I have a confession to make.
When I started out as a personal trainer I had no clue what 'healthy eating' even meant. I knew what the books had told me about anatomy and weight loss but that was pretty much it. After my career as a dancer, (when all I cared about was being "skinny") I then stepped into the fitness industry and found myself surrounded by personal trainers who were either "bulking," "shredding," or "detoxing".
To be honest, I'd never had a positive role model around food.
Remember the atkins diet, the zone diet, the blood type diet, the raw food diet and the paleo diet? Yeah I've pretty much tried them all.
Fitness magazines would tell me to eat low fat, no fat, low carb, no sugar, high protein, high fat. Eeeekkk! It was information overload and still is to this day!
The biggest thing I see with clients trying to tackle a healthy eating plan is confusion around which foods to eat. We've been told so many different things over the last 20 to 30 years that people don't know which advice to follow. So I'm going to share some wisdom with you that I've learnt from my five long years as a personal trainer...
There is no diet that is right for everyone.
What?! Boring! Why can't I serve you up all the answers you've been looking for on a silver platter?
Because we are all so different.
Our lifestyle, our genetics. our hormones, our family history and our daily habits vary so much from one person to another. You and I could eat the exact same diet and get a completely different result just based on our age, genetic makeup and body type.
So for me personally, when I stopped focusing on calories and weight loss and started looking into the effect of certain foods on my health, that's when I felt the best I ever had. I'm not saying that I found all the answers and I'm certainly not perfect but breaking free of fad diets and changing my focus to what made my body feel good was a way to stop myself worrying about which foods I could and couldn't eat. I started to realise that choosing foods to eat didn't have to be stressful.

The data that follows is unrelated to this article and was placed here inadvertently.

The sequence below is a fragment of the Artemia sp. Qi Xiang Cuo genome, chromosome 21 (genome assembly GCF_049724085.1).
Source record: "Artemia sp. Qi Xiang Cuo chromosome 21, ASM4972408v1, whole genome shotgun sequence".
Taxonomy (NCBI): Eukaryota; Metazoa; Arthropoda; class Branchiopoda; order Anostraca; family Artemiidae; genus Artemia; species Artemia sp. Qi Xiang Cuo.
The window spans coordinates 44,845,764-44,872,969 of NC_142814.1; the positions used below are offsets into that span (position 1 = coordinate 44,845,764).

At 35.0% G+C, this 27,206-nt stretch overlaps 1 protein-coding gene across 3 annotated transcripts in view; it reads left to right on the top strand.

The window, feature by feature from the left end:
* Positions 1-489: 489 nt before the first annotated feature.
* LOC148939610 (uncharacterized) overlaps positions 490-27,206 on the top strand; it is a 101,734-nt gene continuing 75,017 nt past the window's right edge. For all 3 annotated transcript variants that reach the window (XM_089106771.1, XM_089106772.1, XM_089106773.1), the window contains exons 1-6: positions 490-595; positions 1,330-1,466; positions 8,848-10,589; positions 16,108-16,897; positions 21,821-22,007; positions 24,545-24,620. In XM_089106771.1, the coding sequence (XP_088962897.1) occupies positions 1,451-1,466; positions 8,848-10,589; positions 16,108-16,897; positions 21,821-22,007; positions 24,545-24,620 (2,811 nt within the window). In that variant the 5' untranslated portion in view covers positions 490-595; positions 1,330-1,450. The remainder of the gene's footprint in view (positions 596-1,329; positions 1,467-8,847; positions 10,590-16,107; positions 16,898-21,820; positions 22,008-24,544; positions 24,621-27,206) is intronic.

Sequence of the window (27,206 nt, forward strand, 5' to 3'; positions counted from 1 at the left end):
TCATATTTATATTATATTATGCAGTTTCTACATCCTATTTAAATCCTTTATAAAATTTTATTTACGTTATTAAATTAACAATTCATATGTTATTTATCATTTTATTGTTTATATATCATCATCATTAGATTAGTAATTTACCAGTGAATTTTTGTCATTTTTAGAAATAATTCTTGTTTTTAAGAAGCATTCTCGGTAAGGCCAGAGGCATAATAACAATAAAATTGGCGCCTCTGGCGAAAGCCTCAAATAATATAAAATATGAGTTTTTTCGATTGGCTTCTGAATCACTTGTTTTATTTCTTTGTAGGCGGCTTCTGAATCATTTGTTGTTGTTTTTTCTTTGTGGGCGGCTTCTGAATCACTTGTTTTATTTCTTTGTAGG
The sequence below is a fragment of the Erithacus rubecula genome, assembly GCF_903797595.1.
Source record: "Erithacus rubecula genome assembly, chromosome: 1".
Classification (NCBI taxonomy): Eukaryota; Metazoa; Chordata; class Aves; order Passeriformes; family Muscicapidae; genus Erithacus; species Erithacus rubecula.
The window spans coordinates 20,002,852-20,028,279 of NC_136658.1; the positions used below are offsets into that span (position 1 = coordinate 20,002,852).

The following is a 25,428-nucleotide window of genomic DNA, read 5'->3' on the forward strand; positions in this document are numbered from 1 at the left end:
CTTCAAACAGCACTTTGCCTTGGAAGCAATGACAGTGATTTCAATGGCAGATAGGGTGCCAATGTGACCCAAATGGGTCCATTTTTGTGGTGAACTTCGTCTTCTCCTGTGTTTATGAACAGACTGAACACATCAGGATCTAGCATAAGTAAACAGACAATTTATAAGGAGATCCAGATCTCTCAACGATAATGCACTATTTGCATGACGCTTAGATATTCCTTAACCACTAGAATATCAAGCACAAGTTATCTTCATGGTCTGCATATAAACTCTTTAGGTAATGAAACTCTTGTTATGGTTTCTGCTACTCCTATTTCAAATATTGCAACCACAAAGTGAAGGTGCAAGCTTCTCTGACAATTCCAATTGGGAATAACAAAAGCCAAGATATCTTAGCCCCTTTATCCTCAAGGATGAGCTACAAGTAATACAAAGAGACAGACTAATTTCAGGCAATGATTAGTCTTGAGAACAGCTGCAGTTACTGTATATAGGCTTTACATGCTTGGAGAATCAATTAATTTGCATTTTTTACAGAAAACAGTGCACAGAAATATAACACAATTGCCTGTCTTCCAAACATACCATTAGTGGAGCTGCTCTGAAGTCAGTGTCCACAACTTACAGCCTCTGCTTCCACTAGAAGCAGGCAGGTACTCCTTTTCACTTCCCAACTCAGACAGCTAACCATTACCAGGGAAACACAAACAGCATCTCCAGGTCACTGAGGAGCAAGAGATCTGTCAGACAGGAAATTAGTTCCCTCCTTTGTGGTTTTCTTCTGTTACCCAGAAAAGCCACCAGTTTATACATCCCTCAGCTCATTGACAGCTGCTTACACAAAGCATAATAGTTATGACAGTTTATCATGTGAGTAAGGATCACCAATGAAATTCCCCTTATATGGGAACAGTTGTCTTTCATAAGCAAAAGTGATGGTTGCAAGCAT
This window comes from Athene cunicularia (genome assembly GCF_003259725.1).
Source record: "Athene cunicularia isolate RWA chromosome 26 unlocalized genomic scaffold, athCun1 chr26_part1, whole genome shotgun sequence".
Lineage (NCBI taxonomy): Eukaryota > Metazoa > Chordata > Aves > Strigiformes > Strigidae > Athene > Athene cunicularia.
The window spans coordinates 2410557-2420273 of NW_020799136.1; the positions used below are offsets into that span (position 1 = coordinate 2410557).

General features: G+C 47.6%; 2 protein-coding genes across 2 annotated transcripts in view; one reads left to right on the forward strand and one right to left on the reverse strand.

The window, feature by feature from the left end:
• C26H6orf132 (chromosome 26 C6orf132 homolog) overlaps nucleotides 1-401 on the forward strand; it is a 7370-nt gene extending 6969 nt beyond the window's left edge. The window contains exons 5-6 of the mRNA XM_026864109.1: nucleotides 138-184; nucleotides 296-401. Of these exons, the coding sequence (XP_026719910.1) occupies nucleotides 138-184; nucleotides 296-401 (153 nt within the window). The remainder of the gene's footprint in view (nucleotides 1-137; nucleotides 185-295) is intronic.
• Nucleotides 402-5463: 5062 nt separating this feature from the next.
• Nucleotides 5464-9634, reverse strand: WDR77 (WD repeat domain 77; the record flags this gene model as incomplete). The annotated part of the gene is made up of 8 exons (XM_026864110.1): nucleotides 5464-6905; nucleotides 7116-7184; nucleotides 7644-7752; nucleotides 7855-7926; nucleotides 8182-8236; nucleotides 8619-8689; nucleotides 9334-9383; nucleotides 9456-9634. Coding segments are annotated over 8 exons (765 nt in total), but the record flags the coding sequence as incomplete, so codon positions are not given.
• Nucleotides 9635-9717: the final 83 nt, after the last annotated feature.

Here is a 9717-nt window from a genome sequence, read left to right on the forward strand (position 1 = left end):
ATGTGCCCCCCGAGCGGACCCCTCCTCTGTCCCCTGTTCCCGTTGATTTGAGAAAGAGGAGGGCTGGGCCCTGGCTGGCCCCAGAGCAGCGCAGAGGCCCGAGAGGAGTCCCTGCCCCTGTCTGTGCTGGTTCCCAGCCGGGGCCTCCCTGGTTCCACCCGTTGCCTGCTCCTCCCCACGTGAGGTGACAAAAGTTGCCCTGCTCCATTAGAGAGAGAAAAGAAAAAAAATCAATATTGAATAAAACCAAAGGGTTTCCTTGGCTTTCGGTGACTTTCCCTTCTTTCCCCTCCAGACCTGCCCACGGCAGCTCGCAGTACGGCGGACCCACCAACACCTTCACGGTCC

Figuring out what works for you is a matter of trial and error and I hate to say it but it's probably not the latest fad diet that Kim Kardashian is promoting on Instagram.There is no such thing as the perfect diet and finding something that works for you can take time but here are my five simple tips to put you on the right track...
1. Make your first meal a good one. What you eat at the start of the day can determine how you feel for the rest of the day. Try some different options for breakfast and see which one/s make you feel satiated while also giving you energy. My personal favourite is eggs, avocado and hummus.
2. Create some loose guidelines for yourself. I'm not saying you can never veer outside the lines and flexibility is important to maintain a balanced lifestyle but something as simple as 'don't drink coffee after 4pm' could be crucial to getting enough sleep if you know that caffeine affects your bedtime. I love red wine but my personal rule is to lay off the booze from Monday - Thursday (except on special occasions such as The Bachelorette finale night #dontjudgeme) because it ensures that at least four days of my week are alcohol free.
3. Reach for the real foods. If you're eating a diet rich in vitamins and minerals then you won't need to stress about counting calories. Packaged and processed foods are usually lacking in nutrients and high in calories so eat as much fruit, veggies and salad as you can and save the processed and sugary foods as 'sometimes' foods.
4. Don't compare yourself to others. Like I said earlier, everyone is different so a diet that's right for you won't be right for everyone. Don't forget that "skinny" doesn't mean "healthy" and that healthy looks different on every body.
5. Be honest with yourself. Is your diet making you feel good? Are you eating foods that keep you feeling healthy and energised (most of the time)? If the answer is no then it might be time to make some changes. Creating change isn't easy and breaking habits takes time but it's totally worth it for your long term health and wellbeing.
When I was growing up my mum would say to me, "just eat everything in moderation" and I hate to admit it but I think Linda was right! In fact maybe I did have a positive role model in my life the whole time and I just wasn't listening. Which brings me to my next point...
Listen to your mother, she always knows best ;-)
Here's to a happy and healthy you,